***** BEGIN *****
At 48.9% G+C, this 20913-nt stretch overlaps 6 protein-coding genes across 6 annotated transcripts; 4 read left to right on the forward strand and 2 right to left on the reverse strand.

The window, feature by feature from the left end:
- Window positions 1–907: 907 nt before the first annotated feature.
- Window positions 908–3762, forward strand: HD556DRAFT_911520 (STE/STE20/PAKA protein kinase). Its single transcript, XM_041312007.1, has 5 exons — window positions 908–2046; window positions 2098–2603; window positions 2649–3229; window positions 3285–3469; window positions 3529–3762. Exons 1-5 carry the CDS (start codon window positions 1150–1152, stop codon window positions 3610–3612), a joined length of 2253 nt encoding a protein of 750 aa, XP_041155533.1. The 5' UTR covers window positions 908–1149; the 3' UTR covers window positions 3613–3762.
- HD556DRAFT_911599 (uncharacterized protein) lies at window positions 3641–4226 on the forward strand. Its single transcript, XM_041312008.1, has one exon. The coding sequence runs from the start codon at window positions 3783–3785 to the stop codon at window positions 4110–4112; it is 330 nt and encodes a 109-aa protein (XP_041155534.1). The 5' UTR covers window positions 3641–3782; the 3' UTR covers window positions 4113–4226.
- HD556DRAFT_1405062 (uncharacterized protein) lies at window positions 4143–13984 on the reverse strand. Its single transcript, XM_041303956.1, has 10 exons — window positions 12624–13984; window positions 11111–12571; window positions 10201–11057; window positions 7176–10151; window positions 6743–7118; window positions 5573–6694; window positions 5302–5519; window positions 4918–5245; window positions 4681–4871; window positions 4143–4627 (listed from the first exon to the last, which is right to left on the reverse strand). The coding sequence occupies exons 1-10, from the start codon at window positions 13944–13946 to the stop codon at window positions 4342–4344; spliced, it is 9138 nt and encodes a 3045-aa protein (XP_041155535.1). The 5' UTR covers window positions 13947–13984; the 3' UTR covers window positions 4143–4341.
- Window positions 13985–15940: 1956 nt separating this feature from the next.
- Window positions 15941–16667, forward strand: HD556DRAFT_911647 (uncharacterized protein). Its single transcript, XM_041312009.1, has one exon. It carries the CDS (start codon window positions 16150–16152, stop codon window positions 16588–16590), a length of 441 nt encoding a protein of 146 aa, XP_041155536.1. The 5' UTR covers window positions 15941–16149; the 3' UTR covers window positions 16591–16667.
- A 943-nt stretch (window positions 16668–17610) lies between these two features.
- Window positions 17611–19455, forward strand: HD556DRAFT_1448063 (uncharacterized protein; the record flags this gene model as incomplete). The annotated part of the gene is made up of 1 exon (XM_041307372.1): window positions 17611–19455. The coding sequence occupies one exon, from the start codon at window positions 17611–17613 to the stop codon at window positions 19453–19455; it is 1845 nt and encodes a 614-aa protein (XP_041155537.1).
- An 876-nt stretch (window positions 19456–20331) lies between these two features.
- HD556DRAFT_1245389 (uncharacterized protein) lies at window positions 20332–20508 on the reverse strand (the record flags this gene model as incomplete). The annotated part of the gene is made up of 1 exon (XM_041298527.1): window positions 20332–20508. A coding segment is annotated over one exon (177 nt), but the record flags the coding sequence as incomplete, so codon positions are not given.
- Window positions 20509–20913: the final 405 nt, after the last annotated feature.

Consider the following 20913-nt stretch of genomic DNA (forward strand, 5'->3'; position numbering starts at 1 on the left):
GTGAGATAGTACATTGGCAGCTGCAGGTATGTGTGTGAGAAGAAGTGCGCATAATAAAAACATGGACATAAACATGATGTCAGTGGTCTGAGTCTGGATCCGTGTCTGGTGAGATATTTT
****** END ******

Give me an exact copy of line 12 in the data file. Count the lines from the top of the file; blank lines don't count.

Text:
- HD556DRAFT_1245389 (uncharacterized protein) lies at window positions 20332–20508 on the reverse strand (the record flags this gene model as incomplete). The annotated part of the gene is made up of 1 exon (XM_041298527.1): window positions 20332–20508. A coding segment is annotated over one exon (177 nt), but the record flags the coding sequence as incomplete, so codon positions are not given.